A piece of software known as JDBC Driver permits database communication between Java applications and the server.
In order to communicate with our database server, JDBC drivers put into practice the established interfaces in the JDBC API.
For instance, JDBC drivers allow us to establish database connections and communicate with them by issuing SQL or database instructions and then receiving responses in Java.
The Java.sql package that comes with JDK provides a number of classes with stated behaviours; however, third-party drivers handle the actual implementation of these classes. The java.sql.Driver interface is implemented by third-party suppliers in their database drivers.
A group of Java classes known as a JDBC driver allow us to connect to a certain database.
For instance, the JDBC driver for MySQL will be unique. Many of the JDBC APIs are implemented by a JDBC driver. The real JDBC interfaces are all that are used when our code makes use of a certain JDBC driver. Behind the JDBC interfaces lies the actual JDBC driver in use. As a result, our code won't be aware of a new JDBC driver which we put in.
Types of JDBC Drivers:
There are 4 types of JDBC drivers:
- TYPE 1: JDBC-ODBC bridge driver
- TYPE 2: Native-API driver
- TYPE 3: Network Protocol driver
- TYPE 4: Thin driver
1) JDBC-ODBC Bridge Driver
The JDBC-ODBC bridge driver connects to the database using an ODBC driver. JDBC method calls are transformed into ODBC function calls via the JDBC-ODBC bridge driver. Due to thin drivers, this practice is currently discouraged.
A Java component that converts JDBC interface calls to ODBC calls makes up a type 1 JDBC driver. The database's ODBC driver is then called via an ODBC bridge. When type 4 drivers weren't yet available, type 1 drivers were primarily designed to be utilised at the beginning (all Java drivers).
The fact that the ODBC drivers for the database are already installed on the client's PC makes it easy to use, connect to any database, and access practically any database.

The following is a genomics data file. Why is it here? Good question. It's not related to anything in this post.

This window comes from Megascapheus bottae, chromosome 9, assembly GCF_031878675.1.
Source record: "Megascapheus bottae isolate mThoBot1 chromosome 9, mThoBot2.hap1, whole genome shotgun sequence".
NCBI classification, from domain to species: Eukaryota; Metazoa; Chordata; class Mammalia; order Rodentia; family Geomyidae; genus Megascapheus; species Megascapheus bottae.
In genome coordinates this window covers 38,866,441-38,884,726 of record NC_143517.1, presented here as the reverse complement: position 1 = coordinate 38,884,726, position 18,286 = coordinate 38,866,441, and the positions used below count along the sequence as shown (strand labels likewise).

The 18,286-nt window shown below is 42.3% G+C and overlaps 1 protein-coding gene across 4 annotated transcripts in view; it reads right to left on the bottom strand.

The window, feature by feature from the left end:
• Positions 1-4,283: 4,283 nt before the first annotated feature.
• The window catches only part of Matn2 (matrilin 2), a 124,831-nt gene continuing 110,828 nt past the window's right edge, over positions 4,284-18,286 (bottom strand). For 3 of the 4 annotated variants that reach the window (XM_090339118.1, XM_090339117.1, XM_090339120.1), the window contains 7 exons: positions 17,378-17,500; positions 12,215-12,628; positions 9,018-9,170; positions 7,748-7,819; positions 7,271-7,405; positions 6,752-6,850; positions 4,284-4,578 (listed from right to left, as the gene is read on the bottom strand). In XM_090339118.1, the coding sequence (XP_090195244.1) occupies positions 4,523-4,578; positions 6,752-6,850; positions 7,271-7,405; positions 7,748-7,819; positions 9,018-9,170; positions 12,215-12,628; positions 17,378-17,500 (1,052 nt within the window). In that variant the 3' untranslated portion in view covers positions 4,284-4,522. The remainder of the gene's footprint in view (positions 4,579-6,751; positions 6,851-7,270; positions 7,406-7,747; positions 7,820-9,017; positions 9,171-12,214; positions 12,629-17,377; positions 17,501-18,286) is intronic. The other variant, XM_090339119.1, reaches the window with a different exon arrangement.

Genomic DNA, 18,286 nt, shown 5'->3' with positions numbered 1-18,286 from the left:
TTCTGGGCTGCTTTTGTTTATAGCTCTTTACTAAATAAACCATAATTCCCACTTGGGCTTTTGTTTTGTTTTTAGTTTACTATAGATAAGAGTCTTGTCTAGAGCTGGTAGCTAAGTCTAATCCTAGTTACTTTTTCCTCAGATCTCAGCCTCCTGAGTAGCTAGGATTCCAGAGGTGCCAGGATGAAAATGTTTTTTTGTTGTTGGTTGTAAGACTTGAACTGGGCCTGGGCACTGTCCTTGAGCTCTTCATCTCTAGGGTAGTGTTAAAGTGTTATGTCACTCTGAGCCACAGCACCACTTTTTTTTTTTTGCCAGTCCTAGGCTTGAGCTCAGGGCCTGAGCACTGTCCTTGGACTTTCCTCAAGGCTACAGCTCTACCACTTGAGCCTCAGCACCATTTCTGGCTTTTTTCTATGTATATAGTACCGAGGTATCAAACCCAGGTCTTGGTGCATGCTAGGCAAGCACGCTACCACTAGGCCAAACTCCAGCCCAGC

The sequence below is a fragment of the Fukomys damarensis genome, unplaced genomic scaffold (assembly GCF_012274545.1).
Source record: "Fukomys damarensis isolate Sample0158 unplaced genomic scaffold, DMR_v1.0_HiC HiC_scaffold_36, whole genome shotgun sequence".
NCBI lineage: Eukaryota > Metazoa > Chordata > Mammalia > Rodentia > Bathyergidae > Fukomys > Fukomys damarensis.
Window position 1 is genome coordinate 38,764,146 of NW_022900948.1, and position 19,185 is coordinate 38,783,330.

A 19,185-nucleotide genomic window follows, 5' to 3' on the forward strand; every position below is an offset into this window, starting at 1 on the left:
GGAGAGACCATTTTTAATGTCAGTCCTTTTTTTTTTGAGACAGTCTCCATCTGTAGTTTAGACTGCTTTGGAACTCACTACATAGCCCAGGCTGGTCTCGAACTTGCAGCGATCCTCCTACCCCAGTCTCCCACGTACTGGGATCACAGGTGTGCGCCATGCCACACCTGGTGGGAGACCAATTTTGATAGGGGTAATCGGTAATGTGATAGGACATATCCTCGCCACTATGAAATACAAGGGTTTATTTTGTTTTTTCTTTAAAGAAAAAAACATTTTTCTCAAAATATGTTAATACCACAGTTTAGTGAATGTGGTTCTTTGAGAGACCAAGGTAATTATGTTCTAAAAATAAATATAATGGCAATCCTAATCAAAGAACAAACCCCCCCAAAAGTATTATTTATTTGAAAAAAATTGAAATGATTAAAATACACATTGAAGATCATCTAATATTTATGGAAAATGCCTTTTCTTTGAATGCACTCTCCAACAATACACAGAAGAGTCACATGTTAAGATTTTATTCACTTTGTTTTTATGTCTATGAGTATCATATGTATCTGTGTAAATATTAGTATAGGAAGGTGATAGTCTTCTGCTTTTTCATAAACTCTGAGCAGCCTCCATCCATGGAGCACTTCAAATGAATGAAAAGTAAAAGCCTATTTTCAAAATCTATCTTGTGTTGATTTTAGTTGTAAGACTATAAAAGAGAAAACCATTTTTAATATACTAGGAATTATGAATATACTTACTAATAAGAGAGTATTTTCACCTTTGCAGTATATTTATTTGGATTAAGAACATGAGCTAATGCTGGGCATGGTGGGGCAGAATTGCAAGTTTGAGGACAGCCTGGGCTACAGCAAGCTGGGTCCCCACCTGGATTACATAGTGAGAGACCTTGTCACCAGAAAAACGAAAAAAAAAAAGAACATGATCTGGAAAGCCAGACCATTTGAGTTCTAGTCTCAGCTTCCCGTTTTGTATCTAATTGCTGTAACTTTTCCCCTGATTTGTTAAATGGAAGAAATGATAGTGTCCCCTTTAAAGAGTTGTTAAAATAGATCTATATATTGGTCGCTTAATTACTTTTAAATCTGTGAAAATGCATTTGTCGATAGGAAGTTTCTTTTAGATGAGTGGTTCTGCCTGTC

Performance suffered as a result of the conversion of JDBC method calls into ODBC function calls.
Since the JDBC call passes through the bridge to the ODBC driver before reaching the native database connection library, this driver's performance is reduced. Through a procedure that is reversed, the outcome is returned.
2) Native API, Partially a Java Driver
The client-side libraries of the database are used by the Native API driver. The driver transforms calls to JDBC methods into native API calls for the database. It is not totally written in Java.
A type 2 JDBC driver is similar to a type 1 driver, except that the ODBC component has been swapped out for a native code component. One particular database product is the focus of the native code portion.
Performance is improved over the JDBC-ODBC bridge driver.
Each client PC has to have the Native driver installed.
The client system must have the Vendor client library installed. Type 2 drivers cannot be used for the internet due to this. Drivers of type 2 exhibit poorer performance than those of types 3 and 4.
3) Network Protocol - Pure Java Driver
The vendor-specific database protocol is converted by the network protocol driver's middleware (application server) from JDBC calls, either directly or indirectly. It was written entirely in Java.
An all-Java driver that delivers JDBC interface calls to a central server is known as a type 3 JDBC driver. The JDBC driver then establishes a connection to the database through the intermediate server.
Due to the application server's ability to handle several functions like auditing, load balancing, logging, etc., no client-side library is necessary.
Client machines must have network support.
Type 3 drivers need middle-tier database-specific code (in net server). The cost of maintaining the middle-tier server rises.
Due to the middle tier's need for database-specific coding, Network Protocol driver maintenance becomes expensive.
4) Thin driver (or) Native Protocol - Pure Java Driver
Direct conversion of JDBC calls into vendor-specific database protocol is performed by the thin driver. It is called a "thin driver" for this reason. It is entirely written in Java.
An all-Java driver that connects directly to the database is known as a type 4 JDBC driver. It is used for a certain database product. Most JDBC drivers available today are type 4 drivers.
Better performance compared to all other drivers. No specialised software has to be installed on the client (or) server.
Both the client-side and the server-side do not require any software.
A driver is reliant on a database.
Type 4 drivers require a distinct driver for each database, according to the user. For instance, we require the Oracle driver to interact with Oracle servers and the Sybase driver to interface with Sybase servers.